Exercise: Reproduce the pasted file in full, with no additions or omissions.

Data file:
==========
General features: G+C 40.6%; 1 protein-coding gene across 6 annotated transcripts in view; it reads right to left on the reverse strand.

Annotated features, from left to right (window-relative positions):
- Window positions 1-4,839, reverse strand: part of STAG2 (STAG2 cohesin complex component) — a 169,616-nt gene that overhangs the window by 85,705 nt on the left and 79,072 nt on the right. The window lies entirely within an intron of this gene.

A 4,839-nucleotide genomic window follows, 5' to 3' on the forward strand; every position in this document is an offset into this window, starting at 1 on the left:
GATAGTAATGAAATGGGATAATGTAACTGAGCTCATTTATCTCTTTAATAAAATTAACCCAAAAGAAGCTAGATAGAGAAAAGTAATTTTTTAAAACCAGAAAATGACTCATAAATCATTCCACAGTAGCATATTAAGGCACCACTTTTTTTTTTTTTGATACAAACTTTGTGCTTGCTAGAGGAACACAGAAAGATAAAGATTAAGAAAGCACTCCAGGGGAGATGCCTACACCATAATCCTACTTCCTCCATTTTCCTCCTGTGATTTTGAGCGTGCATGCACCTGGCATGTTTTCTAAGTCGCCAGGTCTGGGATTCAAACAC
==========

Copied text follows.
General features: G+C 40.6%; 1 protein-coding gene across 6 annotated transcripts in view; it reads right to left on the reverse strand.

Annotated features, from left to right (window-relative positions):
- Window positions 1-4,839, reverse strand: part of STAG2 (STAG2 cohesin complex component) — a 169,616-nt gene that overhangs the window by 85,705 nt on the left and 79,072 nt on the right. The window lies entirely within an intron of this gene.

A 4,839-nucleotide genomic window follows, 5' to 3' on the forward strand; every position in this document is an offset into this window, starting at 1 on the left:
GATAGTAATGAAATGGGATAATGTAACTGAGCTCATTTATCTCTTTAATAAAATTAACCCAAAAGAAGCTAGATAGAGAAAAGTAATTTTTTAAAACCAGAAAATGACTCATAAATCATTCCACAGTAGCATATTAAGGCACCACTTTTTTTTTTTTTGATACAAACTTTGTGCTTGCTAGAGGAACACAGAAAGATAAAGATTAAGAAAGCACTCCAGGGGAGATGCCTACACCATAATCCTACTTCCTCCATTTTCCTCCTGTGATTTTGAGCGTGCATGCACCTGGCATGTTTTCTAAGTCGCCAGGTCTGGGATTCAAACAC